Rusty helps Waikato farmers detect Velvetleaf

‘Rusty’ right on top of some Velvetleaf he has detected on-farm.

‘Rusty’ the velvetleaf detector dog, with his owner and trainer John Taylor, will be back in the Waikato region later this month scouring farmers’ paddocks for the invasive pest plant before maize crops get too high.

Currently, the border collie is the only dog in New Zealand that is deployed to detect velvetleaf – and John says he’ll retire Rusty from the job when he turns 10 soon – but he hopes to train his other dog ‘Wink’ to take up the position.

John says Wink is currently trained to detect other weeds. Asked if it was difficult to train a dog to detect the pest plant, John says ‘No’.

“The first day I spent two-and-a-half hours training Rusty and he was detecting it. So we just refined it, by doing a lot of work with the Ministry for Primary Industries.”

According to Waikato Regional Council, velvetleaf is considered one of the world’s worst cropping weeds and has spread to properties in the region via unclean machinery, and infested maize crops, maize silage and maize grain.

Heidi Pene, a biosecurity pest plant officer contracted to WRC, says since John trained up Rusty a few years ago the duo has been coming north from their Invercargill home to the Waikato a couple of times each year – plus other areas of New Zealand –  to detect velvetleaf on farms.

“Rusty has been trained to detect velvetleaf in fodder beet, and in maize crops and pasture.

“At this time of year – from December to January – we are taking Rusty to maize crops around the Waikato, where maize is just starting to emerge so he can detect the pest plant at the seedling stage,” says Heidi.

“This gives farmers the opportunity to do a post-emergent spray with the right herbicides if they need to before the maize gets too big.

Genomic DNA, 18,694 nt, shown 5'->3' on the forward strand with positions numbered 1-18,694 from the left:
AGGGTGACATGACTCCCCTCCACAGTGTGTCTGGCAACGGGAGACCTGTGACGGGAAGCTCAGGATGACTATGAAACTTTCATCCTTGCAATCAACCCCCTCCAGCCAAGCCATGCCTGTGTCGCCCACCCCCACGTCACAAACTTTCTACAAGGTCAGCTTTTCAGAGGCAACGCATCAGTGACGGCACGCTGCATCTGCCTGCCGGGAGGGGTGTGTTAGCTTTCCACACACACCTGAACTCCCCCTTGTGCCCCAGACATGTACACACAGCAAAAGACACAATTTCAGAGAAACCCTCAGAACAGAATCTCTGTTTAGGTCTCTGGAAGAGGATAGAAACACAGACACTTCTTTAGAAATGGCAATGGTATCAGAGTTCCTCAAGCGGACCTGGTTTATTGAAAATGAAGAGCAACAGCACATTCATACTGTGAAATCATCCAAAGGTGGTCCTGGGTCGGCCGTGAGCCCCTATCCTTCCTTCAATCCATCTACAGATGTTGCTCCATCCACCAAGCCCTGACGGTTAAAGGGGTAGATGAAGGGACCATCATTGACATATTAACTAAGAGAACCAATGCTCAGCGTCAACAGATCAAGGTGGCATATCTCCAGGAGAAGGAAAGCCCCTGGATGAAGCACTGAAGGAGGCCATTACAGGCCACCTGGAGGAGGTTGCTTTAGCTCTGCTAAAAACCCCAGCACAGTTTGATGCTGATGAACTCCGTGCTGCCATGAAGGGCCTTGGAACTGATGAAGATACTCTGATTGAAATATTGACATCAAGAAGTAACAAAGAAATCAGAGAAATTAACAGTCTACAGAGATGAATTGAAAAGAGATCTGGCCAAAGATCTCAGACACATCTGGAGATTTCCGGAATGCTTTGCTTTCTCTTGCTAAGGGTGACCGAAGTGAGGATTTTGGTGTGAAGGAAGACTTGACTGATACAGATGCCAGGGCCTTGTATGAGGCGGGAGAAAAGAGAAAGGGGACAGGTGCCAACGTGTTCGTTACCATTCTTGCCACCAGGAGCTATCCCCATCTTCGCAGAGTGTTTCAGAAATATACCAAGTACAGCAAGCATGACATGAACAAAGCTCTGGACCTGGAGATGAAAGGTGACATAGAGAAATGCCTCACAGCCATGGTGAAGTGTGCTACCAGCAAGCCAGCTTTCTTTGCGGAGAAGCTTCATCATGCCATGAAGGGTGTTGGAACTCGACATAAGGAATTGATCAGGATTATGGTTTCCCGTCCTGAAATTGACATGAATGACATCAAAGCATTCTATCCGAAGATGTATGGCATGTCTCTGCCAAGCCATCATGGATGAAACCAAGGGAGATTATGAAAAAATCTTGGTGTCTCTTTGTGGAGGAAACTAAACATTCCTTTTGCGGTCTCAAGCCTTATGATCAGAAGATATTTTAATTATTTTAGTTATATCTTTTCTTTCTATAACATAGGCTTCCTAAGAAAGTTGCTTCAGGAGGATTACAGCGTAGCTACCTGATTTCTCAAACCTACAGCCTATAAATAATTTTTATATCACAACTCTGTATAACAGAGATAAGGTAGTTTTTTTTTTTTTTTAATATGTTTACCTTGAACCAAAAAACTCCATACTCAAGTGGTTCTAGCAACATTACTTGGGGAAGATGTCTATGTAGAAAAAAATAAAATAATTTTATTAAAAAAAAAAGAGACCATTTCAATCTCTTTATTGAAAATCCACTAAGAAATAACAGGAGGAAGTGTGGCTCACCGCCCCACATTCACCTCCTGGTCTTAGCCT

“So when maize becomes full-grown velvetleaf tends to get really large as well and you have got no chemical option to rid of it – it involves walking rows and physically pulling the plants out.

“So getting on it early is the big key to management.”

The other thing John and Rusty do is go to properties that don’t where know whether they’ve got velvetleaf or not – but they might be at risk.

“For example, they’ve had a harvester that’s gone to their property from an infected property and we’ve done some tracing, or they’ve received silage from somebody who has velvetleaf in their maize.

“And Rusty can detect it far better than what we can at this stage,” says Heidi.

John says how Rusty goes about detecting velvetleaf depends on the wind. “I work the wind and the day – it just depends what the weather is like.”

John, a retired electrician, says he came to train Rusty to detect velvetleaf after hearing about the pest plant on the radio. “I had a dog that I was training to be a LandSAR Search and Rescue dog. I resigned from that as it didn’t work out. But at that point the velvetleaf incursion was coming into my region – and I thought: ‘I wonder if a dog can find it?’.”

Heidi says John and Rusty visit about four to five farms per day, depending on how big the blocks are to walk. “If it’s a really stinking hot day and it’s a lot of walking, they may only get around three.

“So usually they are here in the Waikato for a week at a time – so they do about 10 to 15 farms in a visit.”

Heidi says feedback from farmers who have ‘employed’ John and Rusty so far is that they do appreciate it.

“We do give them the option – it’s not something they have to do. We usually ring them and ask would they like a detector dog to come check whether they’ve got velvetleaf seedlings emerging yet and some will ring us wanting to know if it is time for them to spray.

“Usually, they are very receptive and interested and fascinated with Rusty and what he can detect – compared to what we can with our eyes.”

Heidi says to keep velvetleaf from spreading further in the Waikato, she advises landowners and farm contractors to be vigilant about ensuring machinery is clean when entering and leaving a property, and to check any suspect maize silage and crops.

Farmers are also encouraged to report suspected sightings of velvetleaf to WRC’s biosecurity pest plants team on 0800 BIOSEC (0800 246 732).

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